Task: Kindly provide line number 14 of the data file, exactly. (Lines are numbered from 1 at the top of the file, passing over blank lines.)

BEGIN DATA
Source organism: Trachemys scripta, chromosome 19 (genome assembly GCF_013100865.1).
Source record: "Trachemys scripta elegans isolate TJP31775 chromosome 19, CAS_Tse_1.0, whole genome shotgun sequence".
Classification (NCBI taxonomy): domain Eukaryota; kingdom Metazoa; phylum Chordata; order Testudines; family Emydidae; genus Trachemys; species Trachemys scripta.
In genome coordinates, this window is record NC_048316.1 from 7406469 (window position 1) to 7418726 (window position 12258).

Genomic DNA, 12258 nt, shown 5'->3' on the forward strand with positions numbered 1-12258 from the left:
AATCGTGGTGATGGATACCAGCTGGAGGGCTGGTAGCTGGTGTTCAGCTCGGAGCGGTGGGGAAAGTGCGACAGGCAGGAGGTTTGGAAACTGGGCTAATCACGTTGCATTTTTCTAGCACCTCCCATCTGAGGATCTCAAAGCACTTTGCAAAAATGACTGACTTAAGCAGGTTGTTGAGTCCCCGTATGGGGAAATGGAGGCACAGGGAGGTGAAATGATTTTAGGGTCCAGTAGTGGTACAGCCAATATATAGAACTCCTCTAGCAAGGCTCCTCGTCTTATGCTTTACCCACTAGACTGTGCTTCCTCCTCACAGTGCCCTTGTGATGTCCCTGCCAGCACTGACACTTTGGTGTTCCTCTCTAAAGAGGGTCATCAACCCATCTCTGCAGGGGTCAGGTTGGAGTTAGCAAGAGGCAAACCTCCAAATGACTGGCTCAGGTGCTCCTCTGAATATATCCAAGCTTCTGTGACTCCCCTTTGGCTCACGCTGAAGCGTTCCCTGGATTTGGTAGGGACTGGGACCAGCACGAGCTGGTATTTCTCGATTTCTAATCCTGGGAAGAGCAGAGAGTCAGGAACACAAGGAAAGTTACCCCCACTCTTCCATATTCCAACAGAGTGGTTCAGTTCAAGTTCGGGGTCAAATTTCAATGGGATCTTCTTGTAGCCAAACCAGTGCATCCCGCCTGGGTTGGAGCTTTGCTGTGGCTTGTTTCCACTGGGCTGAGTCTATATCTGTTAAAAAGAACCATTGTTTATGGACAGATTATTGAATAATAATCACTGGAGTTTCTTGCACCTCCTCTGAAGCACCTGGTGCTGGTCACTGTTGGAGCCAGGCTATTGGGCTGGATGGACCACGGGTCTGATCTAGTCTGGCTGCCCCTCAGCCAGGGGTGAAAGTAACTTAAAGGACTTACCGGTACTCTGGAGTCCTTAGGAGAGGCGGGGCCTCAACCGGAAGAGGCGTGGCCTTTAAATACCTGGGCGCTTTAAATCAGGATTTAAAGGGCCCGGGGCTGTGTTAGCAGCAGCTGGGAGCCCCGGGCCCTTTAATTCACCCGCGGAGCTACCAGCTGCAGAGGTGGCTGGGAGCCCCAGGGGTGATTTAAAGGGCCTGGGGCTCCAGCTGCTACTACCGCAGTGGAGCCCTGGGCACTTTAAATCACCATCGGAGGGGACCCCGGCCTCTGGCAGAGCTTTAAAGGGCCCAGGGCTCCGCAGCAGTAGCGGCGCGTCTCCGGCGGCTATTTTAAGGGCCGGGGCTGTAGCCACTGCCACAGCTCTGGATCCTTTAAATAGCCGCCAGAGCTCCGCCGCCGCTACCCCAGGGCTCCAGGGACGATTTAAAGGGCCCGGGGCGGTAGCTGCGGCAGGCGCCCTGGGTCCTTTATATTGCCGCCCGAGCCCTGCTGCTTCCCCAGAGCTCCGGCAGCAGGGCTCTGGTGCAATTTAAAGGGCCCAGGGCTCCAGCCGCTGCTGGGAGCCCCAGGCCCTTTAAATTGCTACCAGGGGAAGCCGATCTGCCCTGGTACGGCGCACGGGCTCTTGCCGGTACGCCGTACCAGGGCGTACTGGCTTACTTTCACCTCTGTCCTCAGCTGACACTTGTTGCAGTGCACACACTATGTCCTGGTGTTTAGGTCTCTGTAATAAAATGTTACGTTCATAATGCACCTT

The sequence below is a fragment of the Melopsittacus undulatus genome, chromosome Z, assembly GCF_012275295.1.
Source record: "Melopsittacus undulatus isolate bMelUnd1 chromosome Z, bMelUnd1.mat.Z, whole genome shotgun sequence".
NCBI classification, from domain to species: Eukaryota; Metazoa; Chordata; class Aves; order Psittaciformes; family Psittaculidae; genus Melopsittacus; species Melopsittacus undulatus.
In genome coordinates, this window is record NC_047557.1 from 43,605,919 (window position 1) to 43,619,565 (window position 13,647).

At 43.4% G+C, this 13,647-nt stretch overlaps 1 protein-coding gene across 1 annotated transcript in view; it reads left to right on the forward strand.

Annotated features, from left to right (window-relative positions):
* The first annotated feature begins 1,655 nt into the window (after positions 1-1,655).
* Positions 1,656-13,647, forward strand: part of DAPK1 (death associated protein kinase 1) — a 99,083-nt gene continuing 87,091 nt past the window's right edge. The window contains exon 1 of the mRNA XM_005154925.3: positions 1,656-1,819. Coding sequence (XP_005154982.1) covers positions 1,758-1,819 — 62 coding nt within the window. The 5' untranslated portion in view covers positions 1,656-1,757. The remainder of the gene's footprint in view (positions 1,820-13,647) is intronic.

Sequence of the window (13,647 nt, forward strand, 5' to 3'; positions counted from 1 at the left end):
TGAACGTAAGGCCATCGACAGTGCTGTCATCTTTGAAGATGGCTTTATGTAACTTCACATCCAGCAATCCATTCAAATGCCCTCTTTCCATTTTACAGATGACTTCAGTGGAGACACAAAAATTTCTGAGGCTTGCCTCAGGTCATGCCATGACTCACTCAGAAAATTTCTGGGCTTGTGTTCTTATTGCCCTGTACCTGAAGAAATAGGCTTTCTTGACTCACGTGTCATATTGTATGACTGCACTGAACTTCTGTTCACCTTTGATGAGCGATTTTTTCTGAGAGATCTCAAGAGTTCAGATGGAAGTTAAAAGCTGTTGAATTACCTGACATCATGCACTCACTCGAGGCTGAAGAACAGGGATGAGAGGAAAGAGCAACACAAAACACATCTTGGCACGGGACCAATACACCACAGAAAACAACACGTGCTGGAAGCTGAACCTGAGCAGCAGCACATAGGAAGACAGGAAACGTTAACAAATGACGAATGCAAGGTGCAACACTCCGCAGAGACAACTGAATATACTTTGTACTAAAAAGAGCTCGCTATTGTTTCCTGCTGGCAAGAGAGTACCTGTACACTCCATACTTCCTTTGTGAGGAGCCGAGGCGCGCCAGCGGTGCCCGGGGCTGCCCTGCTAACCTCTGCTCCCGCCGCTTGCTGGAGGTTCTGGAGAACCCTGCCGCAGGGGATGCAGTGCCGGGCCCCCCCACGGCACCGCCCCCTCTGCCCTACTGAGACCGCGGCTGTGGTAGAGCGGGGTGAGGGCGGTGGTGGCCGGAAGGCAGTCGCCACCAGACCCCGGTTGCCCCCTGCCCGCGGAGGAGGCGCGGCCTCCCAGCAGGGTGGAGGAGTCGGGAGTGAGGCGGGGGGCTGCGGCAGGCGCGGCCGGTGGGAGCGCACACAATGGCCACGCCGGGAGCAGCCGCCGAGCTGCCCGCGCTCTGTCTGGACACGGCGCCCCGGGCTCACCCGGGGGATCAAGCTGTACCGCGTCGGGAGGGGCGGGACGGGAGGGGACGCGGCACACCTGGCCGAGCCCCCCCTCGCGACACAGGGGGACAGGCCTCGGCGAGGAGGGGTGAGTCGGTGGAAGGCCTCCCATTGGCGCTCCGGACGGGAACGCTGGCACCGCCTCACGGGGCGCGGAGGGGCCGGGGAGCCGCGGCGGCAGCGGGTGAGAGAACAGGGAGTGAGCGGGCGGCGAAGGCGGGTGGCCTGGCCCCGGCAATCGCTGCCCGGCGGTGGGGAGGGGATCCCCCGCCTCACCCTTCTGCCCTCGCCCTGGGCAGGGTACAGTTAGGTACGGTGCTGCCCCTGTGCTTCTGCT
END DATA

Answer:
* Positions 1,656-13,647, forward strand: part of DAPK1 (death associated protein kinase 1) — a 99,083-nt gene continuing 87,091 nt past the window's right edge. The window contains exon 1 of the mRNA XM_005154925.3: positions 1,656-1,819. Coding sequence (XP_005154982.1) covers positions 1,758-1,819 — 62 coding nt within the window. The 5' untranslated portion in view covers positions 1,656-1,757. The remainder of the gene's footprint in view (positions 1,820-13,647) is intronic.